I was surprised to read in the October 18 North Jeffco Westsider that an abusive sheriff’s deputy from Adams County—David Morrow—was convicted of assaulting a restrained teen and sentenced to five years in prison.
First I was surprised that any abusive police officer, anywhere, had actually been charged with any crime by any district attorney. Kudos to Dave Young—the district attorney for Colorado’s 17th judicial district (which covers Adams and Broomfield counties)—and to his team for prosecuting the deputy for a crime he obviously committed. I hope the prosecution inspires DAs everywhere to charge police officers within their jurisdictions whenever those officers commit violent crimes. I am damned sick of reading stories about cops who needlessly beat the crap out of people, then not only avoid criminal prosecution but often keep their jobs.
But then I was surprised by the length of the sentence. Five years strikes me as excessive for punching a drunk, belligerent teen in the face. Offhand, I would consider a reasonable sentence to consist of a few months in the county jail followed by a few year’s probation in association with intensive anger-management classes and community service. The courts should have also required Morrow to personally pay for the teen’s medical bills and related expenses.
Let’s look at some of the facts of the case. A good place to start is with a media release from Young’s office:
Morrow . . . was convicted of second-degree assault . . . , third-degree assault . . . and child abuse. . . .
On June 12, 2011 at about 1:10 a.m. Morrow responded to a call about a disturbance at 8790 Welby Road in Adams County. According to court records and evidence presented during the trial, the 15-year-old boy, who appeared highly intoxicated, was taken into custody and transported by ambulance to the hospital because parent contact information could not be obtained from him. The ambulance attendant had restrained the juvenile’s hands and feet because of his verbally combative behavior. Morrow struck the juvenile on the face with a closed fist as he passed by the teen who was restrained on the ambulance gurney.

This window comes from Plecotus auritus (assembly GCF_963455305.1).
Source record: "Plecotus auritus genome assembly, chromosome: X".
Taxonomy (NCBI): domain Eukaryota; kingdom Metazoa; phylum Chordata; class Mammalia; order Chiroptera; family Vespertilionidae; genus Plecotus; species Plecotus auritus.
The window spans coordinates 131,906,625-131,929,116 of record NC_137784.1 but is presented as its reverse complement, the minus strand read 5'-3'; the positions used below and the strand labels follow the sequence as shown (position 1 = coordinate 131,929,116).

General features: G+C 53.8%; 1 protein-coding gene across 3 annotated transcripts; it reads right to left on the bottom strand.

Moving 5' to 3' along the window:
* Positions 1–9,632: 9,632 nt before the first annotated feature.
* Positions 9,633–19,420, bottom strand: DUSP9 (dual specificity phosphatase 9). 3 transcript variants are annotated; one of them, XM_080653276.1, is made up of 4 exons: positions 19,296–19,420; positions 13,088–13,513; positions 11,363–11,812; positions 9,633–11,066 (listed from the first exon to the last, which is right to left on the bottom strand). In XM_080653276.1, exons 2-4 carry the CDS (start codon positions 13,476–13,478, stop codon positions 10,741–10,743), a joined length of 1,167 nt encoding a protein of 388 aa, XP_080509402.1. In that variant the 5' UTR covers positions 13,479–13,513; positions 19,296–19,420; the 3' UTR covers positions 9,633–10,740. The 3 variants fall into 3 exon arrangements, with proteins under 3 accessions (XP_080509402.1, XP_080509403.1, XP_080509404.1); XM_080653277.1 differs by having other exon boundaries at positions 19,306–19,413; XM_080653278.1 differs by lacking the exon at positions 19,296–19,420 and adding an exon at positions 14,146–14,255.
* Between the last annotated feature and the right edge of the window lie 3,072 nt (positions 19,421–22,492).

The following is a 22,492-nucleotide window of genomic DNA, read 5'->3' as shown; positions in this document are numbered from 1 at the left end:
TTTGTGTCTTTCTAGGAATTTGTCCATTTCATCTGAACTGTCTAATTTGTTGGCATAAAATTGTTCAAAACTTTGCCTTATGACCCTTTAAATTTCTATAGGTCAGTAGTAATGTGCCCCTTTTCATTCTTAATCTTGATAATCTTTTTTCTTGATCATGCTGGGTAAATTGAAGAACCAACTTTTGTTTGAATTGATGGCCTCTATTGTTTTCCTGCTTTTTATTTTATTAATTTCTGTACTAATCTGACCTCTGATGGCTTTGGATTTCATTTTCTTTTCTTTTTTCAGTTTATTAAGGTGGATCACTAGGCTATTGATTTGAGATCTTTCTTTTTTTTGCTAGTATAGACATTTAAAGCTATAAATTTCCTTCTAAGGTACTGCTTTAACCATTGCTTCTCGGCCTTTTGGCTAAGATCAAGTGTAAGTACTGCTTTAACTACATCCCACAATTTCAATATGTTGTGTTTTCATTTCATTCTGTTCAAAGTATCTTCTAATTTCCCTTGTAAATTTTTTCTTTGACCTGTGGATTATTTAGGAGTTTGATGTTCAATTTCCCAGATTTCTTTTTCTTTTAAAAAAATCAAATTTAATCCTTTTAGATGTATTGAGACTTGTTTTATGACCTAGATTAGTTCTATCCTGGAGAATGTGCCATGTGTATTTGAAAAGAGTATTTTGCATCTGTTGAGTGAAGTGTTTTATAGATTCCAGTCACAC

A Westword story and a 9News video embedded by Westword add a few relevant details. The teen in question was so drunk he couldn’t even identify his parents. Obviously the party to which Morrow was sent was totally out of control and totally deserving of a police response. The teen “mouthed off” and, prior to being restrained, refused to obey lawful police orders (if we interpret the remarks of one of the party’s organizers who was interviewed by 9News). I understand why Morrow was frustrated with this drunk, belligerent, mouthy, law-breaking teen. Obviously that did not give Morrow any justification to punch the teen and break his jaw. Officers of the law have to be better than the lowlifes with whom they come into contact on a daily basis.
Obviously Morrow committed a crime and was justly prosecuted and convicted. I hope DAs go after every city cop and sheriff’s deputy who violates the rights of others.
But what about that five-year sentence? According to the Westsider story, Morrow was convicted “after a six-day jury trial in August.” He faced a maximum of sixteen years in prison.
These facts leave me with a number of questions. What sort of deal did the DA offer to Morrow, and why did he not take the deal? (Westsider reports that Morrow’s attorney claimed his client acted in self-defense, which seems ridiculous.) Who is this attorney who let his client go to prison for five years for punching a belligerent, drunk teen? Why did the judge impose such a harsh sentence?
Another important question: What’s going to happen to Morrow in prison? If I were a sheriff’s deputy, about the last place on earth I’d want to be is in prison. In what prison will Morrow spend time? Is it more of a “country club” sort of prison or more of a “don’t drop the soap” sort of prison? Will Morrow be assaulted, raped, or murdered in prison? Assuming his prison is as bad as I think most prisons are, it seems horribly unjust to sentence a guy guilty of a relatively minor-level assault to the very real risk of getting violently assaulted or worse. Will Morrow be protected from other criminals in prison who I suspect would be more than happy to bust up a cop?
To sum up: I’m glad Morrow was prosecuted and convicted for committing a crime. I’m not at all sure that the resulting prison sentence is just or that Morrow will be adequately protected from other criminals while in prison. I think the surrounding questions deserve deeper consideration.